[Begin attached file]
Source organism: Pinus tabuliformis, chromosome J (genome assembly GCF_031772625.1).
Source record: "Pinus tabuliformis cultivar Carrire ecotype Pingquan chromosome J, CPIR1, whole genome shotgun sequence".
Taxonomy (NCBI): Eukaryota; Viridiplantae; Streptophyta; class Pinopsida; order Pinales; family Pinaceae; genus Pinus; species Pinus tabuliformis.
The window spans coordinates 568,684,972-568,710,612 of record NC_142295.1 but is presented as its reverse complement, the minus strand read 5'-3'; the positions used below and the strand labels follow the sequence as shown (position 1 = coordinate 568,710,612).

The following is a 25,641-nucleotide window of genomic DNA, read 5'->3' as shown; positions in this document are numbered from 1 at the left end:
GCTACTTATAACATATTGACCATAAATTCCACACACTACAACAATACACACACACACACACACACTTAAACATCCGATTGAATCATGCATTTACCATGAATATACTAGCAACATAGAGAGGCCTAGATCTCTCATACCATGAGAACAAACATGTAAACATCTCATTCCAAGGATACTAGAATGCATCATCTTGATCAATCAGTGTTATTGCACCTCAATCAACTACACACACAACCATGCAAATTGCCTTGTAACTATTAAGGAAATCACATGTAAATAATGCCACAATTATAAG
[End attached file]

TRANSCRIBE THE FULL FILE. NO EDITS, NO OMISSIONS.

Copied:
Source organism: Pinus tabuliformis, chromosome J (genome assembly GCF_031772625.1).
Source record: "Pinus tabuliformis cultivar Carrire ecotype Pingquan chromosome J, CPIR1, whole genome shotgun sequence".
Taxonomy (NCBI): Eukaryota; Viridiplantae; Streptophyta; class Pinopsida; order Pinales; family Pinaceae; genus Pinus; species Pinus tabuliformis.
The window spans coordinates 568,684,972-568,710,612 of record NC_142295.1 but is presented as its reverse complement, the minus strand read 5'-3'; the positions used below and the strand labels follow the sequence as shown (position 1 = coordinate 568,710,612).

The following is a 25,641-nucleotide window of genomic DNA, read 5'->3' as shown; positions in this document are numbered from 1 at the left end:
GCTACTTATAACATATTGACCATAAATTCCACACACTACAACAATACACACACACACACACACACTTAAACATCCGATTGAATCATGCATTTACCATGAATATACTAGCAACATAGAGAGGCCTAGATCTCTCATACCATGAGAACAAACATGTAAACATCTCATTCCAAGGATACTAGAATGCATCATCTTGATCAATCAGTGTTATTGCACCTCAATCAACTACACACACAACCATGCAAATTGCCTTGTAACTATTAAGGAAATCACATGTAAATAATGCCACAATTATAAG